Buying a house is an exchange that involves a fair amount of risk, regulation, and sometimes red tape. So, most people designate a property solicitor or conveyancer to carry out the legal work for this type of transaction.
The Importance of Understanding Legal Fees
The legal work that comes with a property purchase includes checking documents, examining environmental factors and clauses, observing local regulations, checking upcoming developments and issues with rights of way, and conveyancing (i.e. handling the transfer of ownership from seller to buyer). Any one of these steps can make or break a property transfer, and not being thorough can prove to be costly.
So, a legal fee is a small price to pay for peace of mind. But it’s important to understand this fee not just because property transfer is risky business. Legal fees are generally paid upfront, at least partially, through a non-refundable deposit called “payment on account”. The remainder can sometimes be carried forward and included in the mortgage. But it will incur interest.
The solicitor is also the person who handles Stamp Duty Land Tax payments. The tax is due upon completion of the sale. This can be mere days after paying the deposit for legal fees, and many months before you take up residence in the newly bought house. This money is never covered by mortgage, and it must be paid in one lump sum from your own funds.
It’s a hefty amount. And even though it’s not a legal fee, it’s important not to underestimate it and to budget for it accordingly. Timing is crucial because any outstanding legal fees will also become due upon completion of the ownership transfer.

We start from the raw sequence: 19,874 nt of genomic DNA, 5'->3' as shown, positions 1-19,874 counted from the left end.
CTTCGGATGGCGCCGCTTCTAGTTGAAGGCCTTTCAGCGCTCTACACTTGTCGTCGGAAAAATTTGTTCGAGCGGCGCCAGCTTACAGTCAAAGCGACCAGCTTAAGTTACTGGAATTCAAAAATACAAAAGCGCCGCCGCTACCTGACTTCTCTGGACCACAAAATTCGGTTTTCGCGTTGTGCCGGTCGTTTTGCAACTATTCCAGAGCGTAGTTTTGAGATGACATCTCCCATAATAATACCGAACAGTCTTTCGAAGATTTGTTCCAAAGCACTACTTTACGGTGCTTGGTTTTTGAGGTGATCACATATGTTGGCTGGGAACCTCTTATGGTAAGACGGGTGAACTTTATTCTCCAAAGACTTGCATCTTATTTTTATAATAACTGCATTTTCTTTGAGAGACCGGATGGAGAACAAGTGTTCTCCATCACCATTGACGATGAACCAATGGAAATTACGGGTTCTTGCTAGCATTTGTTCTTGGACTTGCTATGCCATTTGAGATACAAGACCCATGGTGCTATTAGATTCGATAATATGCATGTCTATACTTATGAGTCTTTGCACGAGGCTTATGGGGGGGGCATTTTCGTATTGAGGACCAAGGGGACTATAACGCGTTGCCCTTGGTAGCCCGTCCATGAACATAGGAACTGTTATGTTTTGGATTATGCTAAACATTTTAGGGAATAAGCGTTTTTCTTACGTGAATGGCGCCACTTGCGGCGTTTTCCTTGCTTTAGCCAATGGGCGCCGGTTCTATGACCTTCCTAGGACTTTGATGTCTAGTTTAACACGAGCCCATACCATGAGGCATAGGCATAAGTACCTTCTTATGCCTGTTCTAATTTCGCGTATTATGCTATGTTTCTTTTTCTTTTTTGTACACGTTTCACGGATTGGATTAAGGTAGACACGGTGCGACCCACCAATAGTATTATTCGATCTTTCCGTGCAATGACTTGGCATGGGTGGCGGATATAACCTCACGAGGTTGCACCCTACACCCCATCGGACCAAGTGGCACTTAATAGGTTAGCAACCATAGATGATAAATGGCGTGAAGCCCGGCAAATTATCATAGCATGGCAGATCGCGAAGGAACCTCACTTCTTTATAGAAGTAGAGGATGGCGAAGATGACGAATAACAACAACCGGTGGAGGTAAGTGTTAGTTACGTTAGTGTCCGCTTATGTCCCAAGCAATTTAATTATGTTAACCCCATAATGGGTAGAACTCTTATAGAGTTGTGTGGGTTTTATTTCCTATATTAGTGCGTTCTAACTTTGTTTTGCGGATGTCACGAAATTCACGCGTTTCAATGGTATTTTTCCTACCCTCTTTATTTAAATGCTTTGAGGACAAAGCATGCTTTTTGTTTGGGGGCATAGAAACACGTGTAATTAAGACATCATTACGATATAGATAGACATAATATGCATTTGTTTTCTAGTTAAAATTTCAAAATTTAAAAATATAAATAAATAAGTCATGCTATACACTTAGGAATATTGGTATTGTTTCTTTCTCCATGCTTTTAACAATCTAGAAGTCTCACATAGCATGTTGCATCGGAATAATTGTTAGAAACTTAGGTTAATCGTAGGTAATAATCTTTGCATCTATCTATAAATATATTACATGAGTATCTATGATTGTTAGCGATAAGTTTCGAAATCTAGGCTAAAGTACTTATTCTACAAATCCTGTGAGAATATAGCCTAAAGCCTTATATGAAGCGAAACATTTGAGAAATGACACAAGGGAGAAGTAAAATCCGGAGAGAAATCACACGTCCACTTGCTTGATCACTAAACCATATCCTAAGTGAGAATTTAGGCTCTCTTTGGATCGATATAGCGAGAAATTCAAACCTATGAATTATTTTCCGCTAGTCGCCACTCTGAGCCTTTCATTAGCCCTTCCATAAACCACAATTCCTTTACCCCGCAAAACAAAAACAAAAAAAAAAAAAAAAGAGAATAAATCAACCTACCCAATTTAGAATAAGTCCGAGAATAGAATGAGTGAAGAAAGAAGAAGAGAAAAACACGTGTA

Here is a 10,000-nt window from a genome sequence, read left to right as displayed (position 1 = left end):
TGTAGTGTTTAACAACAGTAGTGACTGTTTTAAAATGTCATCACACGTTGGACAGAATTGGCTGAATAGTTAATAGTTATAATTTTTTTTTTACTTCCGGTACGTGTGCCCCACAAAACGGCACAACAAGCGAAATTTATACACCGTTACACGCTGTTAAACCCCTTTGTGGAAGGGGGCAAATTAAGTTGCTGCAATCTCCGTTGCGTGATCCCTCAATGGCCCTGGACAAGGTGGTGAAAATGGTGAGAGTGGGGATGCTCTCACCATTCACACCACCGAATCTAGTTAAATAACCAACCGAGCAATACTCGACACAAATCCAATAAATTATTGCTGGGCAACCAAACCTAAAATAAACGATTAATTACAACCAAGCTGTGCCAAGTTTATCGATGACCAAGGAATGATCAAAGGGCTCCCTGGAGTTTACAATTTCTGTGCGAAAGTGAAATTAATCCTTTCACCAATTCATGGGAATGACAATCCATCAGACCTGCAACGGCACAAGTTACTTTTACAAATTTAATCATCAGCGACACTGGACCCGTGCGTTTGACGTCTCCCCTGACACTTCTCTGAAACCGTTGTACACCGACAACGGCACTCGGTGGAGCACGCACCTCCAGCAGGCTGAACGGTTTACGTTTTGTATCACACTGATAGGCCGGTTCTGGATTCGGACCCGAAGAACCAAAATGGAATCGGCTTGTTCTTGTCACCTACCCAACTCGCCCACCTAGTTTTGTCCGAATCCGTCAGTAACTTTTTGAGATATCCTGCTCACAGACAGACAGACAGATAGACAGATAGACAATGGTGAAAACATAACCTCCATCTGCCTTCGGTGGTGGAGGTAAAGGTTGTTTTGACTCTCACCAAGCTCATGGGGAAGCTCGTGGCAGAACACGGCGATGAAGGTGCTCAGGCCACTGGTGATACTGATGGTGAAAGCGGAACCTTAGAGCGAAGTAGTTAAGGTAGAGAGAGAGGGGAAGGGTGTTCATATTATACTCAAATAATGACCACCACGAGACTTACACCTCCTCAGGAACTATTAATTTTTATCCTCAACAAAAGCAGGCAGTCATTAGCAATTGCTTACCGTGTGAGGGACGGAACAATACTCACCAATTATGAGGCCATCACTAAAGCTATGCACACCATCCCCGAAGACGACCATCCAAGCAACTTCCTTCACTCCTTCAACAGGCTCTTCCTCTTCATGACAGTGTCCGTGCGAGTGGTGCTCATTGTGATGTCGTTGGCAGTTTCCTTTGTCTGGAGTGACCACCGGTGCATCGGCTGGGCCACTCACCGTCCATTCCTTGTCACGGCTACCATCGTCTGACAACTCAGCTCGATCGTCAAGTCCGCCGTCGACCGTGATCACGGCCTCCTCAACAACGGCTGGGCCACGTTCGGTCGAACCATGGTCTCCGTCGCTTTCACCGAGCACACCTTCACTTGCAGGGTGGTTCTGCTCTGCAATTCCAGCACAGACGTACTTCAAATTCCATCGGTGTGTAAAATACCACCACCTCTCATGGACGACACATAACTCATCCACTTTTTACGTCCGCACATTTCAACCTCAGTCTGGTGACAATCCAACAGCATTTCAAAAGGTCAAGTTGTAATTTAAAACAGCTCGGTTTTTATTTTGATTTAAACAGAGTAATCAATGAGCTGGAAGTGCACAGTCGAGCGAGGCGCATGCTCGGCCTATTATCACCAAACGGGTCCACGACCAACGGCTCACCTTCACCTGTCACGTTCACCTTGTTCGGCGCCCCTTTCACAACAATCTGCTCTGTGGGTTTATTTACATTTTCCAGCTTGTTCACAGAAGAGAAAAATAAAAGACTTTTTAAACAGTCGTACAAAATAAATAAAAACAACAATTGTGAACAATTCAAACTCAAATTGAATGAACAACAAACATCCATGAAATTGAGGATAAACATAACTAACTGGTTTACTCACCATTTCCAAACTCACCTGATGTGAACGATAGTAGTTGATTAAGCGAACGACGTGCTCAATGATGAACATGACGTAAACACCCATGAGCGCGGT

Not preparing properly for a quick payment, sometimes within a fortnight from the time people hire their solicitor, could explain the fact that conveyancing is the most disputed and troublesome aspect of house buying, according to the HomeOwners Alliance.
Why You Pay Legal Fees Upfront
The reason for upfront payments is that only part of the legal work is carried out by the conveyancer independently – hence the name “conveyancing fee“. The other part relies on third parties, and the conveyancer will make “disbursements” to cover these services. If a sale falls through, these disbursements will not be recovered because the work has already been carried out.
Sometimes, the full conveyancer fee can be refunded if the transaction fails. This happens with a ‘no completion, no conveyancing fee’ service. Other times, you only pay for the work carried out until the sale falls through. But disbursements are always non-refundable. The list of common disbursements includes:
- fees paid to HM Land Registry for official copies of title deeds
- fees charged by HM Land Registry to register a transfer of ownership
- fee for forwarding Stamp Duty Land Tax to HM Revenue and Customs
- price of local searches carried out by councils and public utility companies
- fees paid to landlords for information packs
- cost of access to bankruptcy and insolvency information
Asking Your Lender to Cover Legal Fees
Some lenders are prepared to cover the entire legal fee. But in return, they demand that you use a solicitor from their list of approved providers, which is called a “lender’s panel”. Others offer a cashback when the mortgage agreement is signed. This handout can cover part of the legal fees, but cashback offers are usually available only for mortgage deals with poor interest rates.
What to Expect from Legal Fees for a House Buy
In a nutshell, anyone interested in buying a property in 2020 should set aside up to £2,000. This would generally cover the cost of the legal work provided and the VAT charged for this type of service, which is 20%. But the total amount generally depends on the value of the property, the amount of work involved, and the solicitor’s pay band.